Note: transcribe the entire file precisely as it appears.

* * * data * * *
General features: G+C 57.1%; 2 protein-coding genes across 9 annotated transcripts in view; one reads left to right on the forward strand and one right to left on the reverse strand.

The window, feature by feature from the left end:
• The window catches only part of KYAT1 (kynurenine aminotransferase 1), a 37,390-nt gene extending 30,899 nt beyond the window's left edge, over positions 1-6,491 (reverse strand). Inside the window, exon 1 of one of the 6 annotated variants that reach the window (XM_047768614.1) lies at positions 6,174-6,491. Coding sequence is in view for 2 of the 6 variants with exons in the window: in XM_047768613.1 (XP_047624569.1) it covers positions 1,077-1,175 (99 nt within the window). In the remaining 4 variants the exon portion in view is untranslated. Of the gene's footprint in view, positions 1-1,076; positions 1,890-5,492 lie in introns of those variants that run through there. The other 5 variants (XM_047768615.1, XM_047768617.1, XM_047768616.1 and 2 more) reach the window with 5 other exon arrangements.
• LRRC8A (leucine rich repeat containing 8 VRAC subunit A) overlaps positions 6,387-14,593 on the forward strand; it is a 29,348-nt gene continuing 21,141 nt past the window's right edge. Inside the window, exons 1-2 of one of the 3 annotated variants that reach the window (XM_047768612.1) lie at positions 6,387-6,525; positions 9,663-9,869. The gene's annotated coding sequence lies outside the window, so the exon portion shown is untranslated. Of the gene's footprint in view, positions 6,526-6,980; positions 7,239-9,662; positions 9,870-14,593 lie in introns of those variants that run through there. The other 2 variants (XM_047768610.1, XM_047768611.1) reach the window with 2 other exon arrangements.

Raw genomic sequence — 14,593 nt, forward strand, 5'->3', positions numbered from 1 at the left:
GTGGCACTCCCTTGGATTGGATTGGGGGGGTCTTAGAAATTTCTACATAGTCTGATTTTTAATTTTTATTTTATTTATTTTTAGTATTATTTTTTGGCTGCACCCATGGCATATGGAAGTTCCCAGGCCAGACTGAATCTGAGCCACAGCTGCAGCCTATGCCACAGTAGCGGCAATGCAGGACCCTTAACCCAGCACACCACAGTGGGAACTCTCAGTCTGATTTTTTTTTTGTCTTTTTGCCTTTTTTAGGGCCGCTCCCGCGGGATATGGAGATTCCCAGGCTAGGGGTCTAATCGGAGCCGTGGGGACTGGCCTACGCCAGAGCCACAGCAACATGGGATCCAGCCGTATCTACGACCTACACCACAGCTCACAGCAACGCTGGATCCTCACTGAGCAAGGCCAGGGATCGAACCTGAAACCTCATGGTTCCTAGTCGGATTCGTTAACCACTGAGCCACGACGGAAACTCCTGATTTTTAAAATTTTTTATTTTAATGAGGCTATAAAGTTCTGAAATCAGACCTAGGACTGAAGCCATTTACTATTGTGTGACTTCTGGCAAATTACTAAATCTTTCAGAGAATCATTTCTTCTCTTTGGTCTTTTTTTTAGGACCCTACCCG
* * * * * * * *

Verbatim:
General features: G+C 57.1%; 2 protein-coding genes across 9 annotated transcripts in view; one reads left to right on the forward strand and one right to left on the reverse strand.

The window, feature by feature from the left end:
• The window catches only part of KYAT1 (kynurenine aminotransferase 1), a 37,390-nt gene extending 30,899 nt beyond the window's left edge, over positions 1-6,491 (reverse strand). Inside the window, exon 1 of one of the 6 annotated variants that reach the window (XM_047768614.1) lies at positions 6,174-6,491. Coding sequence is in view for 2 of the 6 variants with exons in the window: in XM_047768613.1 (XP_047624569.1) it covers positions 1,077-1,175 (99 nt within the window). In the remaining 4 variants the exon portion in view is untranslated. Of the gene's footprint in view, positions 1-1,076; positions 1,890-5,492 lie in introns of those variants that run through there. The other 5 variants (XM_047768615.1, XM_047768617.1, XM_047768616.1 and 2 more) reach the window with 5 other exon arrangements.
• LRRC8A (leucine rich repeat containing 8 VRAC subunit A) overlaps positions 6,387-14,593 on the forward strand; it is a 29,348-nt gene continuing 21,141 nt past the window's right edge. Inside the window, exons 1-2 of one of the 3 annotated variants that reach the window (XM_047768612.1) lie at positions 6,387-6,525; positions 9,663-9,869. The gene's annotated coding sequence lies outside the window, so the exon portion shown is untranslated. Of the gene's footprint in view, positions 6,526-6,980; positions 7,239-9,662; positions 9,870-14,593 lie in introns of those variants that run through there. The other 2 variants (XM_047768610.1, XM_047768611.1) reach the window with 2 other exon arrangements.

Raw genomic sequence — 14,593 nt, forward strand, 5'->3', positions numbered from 1 at the left:
GTGGCACTCCCTTGGATTGGATTGGGGGGGTCTTAGAAATTTCTACATAGTCTGATTTTTAATTTTTATTTTATTTATTTTTAGTATTATTTTTTGGCTGCACCCATGGCATATGGAAGTTCCCAGGCCAGACTGAATCTGAGCCACAGCTGCAGCCTATGCCACAGTAGCGGCAATGCAGGACCCTTAACCCAGCACACCACAGTGGGAACTCTCAGTCTGATTTTTTTTTTGTCTTTTTGCCTTTTTTAGGGCCGCTCCCGCGGGATATGGAGATTCCCAGGCTAGGGGTCTAATCGGAGCCGTGGGGACTGGCCTACGCCAGAGCCACAGCAACATGGGATCCAGCCGTATCTACGACCTACACCACAGCTCACAGCAACGCTGGATCCTCACTGAGCAAGGCCAGGGATCGAACCTGAAACCTCATGGTTCCTAGTCGGATTCGTTAACCACTGAGCCACGACGGAAACTCCTGATTTTTAAAATTTTTTATTTTAATGAGGCTATAAAGTTCTGAAATCAGACCTAGGACTGAAGCCATTTACTATTGTGTGACTTCTGGCAAATTACTAAATCTTTCAGAGAATCATTTCTTCTCTTTGGTCTTTTTTTTAGGACCCTACCCG